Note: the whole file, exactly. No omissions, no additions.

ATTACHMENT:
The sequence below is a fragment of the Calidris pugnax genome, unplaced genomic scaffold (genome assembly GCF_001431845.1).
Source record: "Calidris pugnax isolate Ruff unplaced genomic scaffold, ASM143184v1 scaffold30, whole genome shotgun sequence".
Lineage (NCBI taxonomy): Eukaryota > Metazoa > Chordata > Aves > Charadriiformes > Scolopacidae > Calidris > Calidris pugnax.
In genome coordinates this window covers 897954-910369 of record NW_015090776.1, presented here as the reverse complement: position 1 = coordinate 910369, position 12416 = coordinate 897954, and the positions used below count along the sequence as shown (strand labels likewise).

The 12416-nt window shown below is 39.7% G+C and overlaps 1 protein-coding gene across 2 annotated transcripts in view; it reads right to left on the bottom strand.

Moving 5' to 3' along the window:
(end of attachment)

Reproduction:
The sequence below is a fragment of the Calidris pugnax genome, unplaced genomic scaffold (genome assembly GCF_001431845.1).
Source record: "Calidris pugnax isolate Ruff unplaced genomic scaffold, ASM143184v1 scaffold30, whole genome shotgun sequence".
Lineage (NCBI taxonomy): Eukaryota > Metazoa > Chordata > Aves > Charadriiformes > Scolopacidae > Calidris > Calidris pugnax.
In genome coordinates this window covers 897954-910369 of record NW_015090776.1, presented here as the reverse complement: position 1 = coordinate 910369, position 12416 = coordinate 897954, and the positions used below count along the sequence as shown (strand labels likewise).

The 12416-nt window shown below is 39.7% G+C and overlaps 1 protein-coding gene across 2 annotated transcripts in view; it reads right to left on the bottom strand.

Moving 5' to 3' along the window: